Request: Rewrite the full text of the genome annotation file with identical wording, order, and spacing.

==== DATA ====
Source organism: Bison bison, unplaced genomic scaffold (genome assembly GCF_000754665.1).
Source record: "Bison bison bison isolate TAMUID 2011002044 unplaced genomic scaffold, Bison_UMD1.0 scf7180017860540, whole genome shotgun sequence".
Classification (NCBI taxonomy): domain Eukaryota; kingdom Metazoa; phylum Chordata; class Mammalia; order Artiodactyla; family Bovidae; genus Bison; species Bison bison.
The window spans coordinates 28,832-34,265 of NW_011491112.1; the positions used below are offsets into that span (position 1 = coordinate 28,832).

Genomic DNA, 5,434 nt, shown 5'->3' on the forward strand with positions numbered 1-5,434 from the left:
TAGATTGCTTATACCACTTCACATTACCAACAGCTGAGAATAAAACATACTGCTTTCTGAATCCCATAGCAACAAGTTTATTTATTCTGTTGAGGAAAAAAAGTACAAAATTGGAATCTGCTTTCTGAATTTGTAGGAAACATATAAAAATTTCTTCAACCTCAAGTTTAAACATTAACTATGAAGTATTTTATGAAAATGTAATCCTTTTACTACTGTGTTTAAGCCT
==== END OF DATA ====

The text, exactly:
Source organism: Bison bison, unplaced genomic scaffold (genome assembly GCF_000754665.1).
Source record: "Bison bison bison isolate TAMUID 2011002044 unplaced genomic scaffold, Bison_UMD1.0 scf7180017860540, whole genome shotgun sequence".
Classification (NCBI taxonomy): domain Eukaryota; kingdom Metazoa; phylum Chordata; class Mammalia; order Artiodactyla; family Bovidae; genus Bison; species Bison bison.
The window spans coordinates 28,832-34,265 of NW_011491112.1; the positions used below are offsets into that span (position 1 = coordinate 28,832).

Genomic DNA, 5,434 nt, shown 5'->3' on the forward strand with positions numbered 1-5,434 from the left:
TAGATTGCTTATACCACTTCACATTACCAACAGCTGAGAATAAAACATACTGCTTTCTGAATCCCATAGCAACAAGTTTATTTATTCTGTTGAGGAAAAAAAGTACAAAATTGGAATCTGCTTTCTGAATTTGTAGGAAACATATAAAAATTTCTTCAACCTCAAGTTTAAACATTAACTATGAAGTATTTTATGAAAATGTAATCCTTTTACTACTGTGTTTAAGCCT